Accessability Links

What do you know about data privacy

Michael Snow

Whether you don’t mind companies and the government knowing all about you and your search history, or whether it keeps you up at night, you should know that the harvesting of our personal details goes further than you can possibly imagine.

Google knows where you’ve been, everything you’ve ever searched – and deleted – it has an advertising profile of you, knows all of the apps you use, has years’ worth of your photos, knows the workouts you’ve done (and how regularly), the events you’ve attended, the emails you’ve sent, and has all of your YouTube history. It also knows whether you’re going to be a parent soon, what you voted, your religion or even how you’re feeling. And then there’s Facebook and Amazon. OK, if you weren’t worried before, you should be now. The good news is that there is a way to minimise who sees what and how they can use it  – and it doesn’t involve moving off grid and growing your own vegetables, although that might help.

1. Tracking IDs

Cookies are data files stored in your browser. They are the reason you’ll see ads for something you’ve looked up on Amazon. Reset your cookie ID by clearing cookies periodically. Most browsers have a private mode, so activate that – it’s not fool proof, but it helps. Many browsers also let you install add-ons that block ad trackers. Be aware that you’ll still gets ads, but they won’t be targeted ones.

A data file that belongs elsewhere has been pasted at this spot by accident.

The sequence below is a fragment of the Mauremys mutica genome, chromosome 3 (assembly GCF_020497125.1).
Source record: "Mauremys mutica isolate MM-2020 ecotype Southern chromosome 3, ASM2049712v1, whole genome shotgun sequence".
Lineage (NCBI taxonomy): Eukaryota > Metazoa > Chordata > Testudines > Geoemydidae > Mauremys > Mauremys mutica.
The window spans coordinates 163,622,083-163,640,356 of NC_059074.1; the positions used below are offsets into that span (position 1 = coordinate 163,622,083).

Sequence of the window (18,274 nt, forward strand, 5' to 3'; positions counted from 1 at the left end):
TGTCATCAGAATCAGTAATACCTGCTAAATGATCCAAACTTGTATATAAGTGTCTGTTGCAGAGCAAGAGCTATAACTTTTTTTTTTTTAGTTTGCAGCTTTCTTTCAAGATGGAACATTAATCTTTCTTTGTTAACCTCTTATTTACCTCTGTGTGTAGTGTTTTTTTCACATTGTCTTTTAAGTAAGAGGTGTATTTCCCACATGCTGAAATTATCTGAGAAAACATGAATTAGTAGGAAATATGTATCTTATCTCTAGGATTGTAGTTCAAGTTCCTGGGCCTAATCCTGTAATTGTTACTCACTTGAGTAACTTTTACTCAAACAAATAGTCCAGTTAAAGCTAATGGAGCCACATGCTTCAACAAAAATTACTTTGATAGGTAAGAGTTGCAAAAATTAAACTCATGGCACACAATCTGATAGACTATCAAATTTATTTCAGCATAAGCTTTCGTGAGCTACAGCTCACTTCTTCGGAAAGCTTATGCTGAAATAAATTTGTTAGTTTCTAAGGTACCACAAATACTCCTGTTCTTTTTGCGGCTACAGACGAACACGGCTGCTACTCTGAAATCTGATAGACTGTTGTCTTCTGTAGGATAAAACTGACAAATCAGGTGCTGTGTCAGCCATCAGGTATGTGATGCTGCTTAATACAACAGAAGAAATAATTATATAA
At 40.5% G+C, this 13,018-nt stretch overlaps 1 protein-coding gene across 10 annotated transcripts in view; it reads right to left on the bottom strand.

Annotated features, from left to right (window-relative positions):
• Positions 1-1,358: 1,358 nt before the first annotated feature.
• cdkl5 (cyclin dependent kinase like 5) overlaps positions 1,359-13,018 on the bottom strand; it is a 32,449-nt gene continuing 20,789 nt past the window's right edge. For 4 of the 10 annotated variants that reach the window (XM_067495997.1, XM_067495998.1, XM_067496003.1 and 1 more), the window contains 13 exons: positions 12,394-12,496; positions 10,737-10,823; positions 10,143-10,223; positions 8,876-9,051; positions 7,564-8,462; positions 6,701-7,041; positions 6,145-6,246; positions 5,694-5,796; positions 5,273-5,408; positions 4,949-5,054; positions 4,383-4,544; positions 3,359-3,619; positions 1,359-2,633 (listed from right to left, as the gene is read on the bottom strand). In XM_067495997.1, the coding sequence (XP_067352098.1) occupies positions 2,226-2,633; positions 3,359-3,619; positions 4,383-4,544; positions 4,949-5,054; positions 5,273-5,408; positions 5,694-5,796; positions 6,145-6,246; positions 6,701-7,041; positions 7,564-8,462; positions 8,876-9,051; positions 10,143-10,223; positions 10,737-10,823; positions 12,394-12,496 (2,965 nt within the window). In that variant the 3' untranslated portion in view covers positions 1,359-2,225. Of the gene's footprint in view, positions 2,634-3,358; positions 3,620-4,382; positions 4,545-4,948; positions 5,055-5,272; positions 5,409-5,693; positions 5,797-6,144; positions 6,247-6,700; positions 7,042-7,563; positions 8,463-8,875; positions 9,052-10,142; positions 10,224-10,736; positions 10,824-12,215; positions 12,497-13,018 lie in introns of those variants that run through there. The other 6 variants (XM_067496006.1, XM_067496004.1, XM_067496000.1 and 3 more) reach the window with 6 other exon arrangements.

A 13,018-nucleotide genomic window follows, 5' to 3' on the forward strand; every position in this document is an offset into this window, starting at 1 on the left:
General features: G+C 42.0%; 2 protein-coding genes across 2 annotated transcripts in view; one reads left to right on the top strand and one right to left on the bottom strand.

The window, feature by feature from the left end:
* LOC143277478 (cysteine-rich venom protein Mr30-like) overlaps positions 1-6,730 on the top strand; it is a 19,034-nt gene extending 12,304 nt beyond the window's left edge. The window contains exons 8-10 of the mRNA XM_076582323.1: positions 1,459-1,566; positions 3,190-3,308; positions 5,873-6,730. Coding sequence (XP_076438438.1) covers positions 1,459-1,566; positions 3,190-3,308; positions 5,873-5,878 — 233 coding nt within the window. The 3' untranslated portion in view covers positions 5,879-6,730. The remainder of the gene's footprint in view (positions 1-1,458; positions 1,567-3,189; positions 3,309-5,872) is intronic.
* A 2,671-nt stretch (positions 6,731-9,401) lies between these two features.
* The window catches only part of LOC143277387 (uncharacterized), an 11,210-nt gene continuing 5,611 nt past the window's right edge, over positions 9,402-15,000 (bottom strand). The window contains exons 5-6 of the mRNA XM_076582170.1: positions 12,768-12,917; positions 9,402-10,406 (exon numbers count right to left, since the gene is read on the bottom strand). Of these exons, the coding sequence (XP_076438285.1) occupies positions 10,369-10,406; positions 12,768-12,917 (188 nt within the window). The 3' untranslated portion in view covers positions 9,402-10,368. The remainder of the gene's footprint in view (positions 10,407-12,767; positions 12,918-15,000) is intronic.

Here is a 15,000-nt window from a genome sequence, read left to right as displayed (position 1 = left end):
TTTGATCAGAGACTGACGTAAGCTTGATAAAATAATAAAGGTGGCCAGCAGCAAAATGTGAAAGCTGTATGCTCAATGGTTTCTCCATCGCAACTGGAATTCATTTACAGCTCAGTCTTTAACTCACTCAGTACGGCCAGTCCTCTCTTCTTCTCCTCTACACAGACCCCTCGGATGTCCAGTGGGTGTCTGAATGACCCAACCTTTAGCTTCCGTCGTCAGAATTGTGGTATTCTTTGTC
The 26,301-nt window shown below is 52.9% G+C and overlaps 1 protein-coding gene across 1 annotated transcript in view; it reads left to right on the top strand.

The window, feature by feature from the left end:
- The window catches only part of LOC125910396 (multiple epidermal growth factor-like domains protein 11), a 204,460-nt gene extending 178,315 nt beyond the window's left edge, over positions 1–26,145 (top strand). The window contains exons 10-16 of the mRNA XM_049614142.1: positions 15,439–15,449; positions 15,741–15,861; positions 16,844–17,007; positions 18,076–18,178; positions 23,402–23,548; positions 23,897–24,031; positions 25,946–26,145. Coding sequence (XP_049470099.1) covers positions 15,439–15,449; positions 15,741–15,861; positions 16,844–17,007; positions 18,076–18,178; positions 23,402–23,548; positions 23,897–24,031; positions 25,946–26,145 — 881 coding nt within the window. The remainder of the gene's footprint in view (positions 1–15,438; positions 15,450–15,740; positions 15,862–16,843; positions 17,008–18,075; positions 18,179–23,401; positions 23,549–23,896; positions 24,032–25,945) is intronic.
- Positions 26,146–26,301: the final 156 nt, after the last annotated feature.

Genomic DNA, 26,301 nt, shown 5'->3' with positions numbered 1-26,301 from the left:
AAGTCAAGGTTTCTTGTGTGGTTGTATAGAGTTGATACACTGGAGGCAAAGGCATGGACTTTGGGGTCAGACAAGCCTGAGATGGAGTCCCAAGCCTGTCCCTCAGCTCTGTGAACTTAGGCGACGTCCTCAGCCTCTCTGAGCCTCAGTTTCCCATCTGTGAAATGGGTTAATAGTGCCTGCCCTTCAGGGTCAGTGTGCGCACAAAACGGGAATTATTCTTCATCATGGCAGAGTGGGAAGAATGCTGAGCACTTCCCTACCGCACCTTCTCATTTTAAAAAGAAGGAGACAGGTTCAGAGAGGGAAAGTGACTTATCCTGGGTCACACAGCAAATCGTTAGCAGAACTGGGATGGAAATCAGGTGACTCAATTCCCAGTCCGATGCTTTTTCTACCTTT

2. Location, location, location

Many apps need your location to work, but Google is also able to keep a detailed account of where you are through your location services. So turn them off. When it comes to Google Timeline, you can pause or delete location history in settings.

3. IP address

Your IP address lists where your phone or computer lives on the internet – it’s how you get messages and load websites, but it can also help companies remember who you are and link the devices you use. What can you do? VPN will route your traffic through a separate IP address. It can slow performance but, more importantly, you need to trust the VPN operator.

4. Don’t sign in

It goes without saying that signing in to an online account ensures you’ll be tracked. But try to resist signing in or creating an account where you can. You could use different email addresses for various accounts, but it can be confusing – and don’t forget to use different passwords – using the same password means it’s much easier to hack.

We’ll never be in complete control of our digital footprint, but we can certainly make it a little more difficult to be tracked.

Read our related blog: How big data is going from strength to strength

Add new comment

Meet the team

Back to Top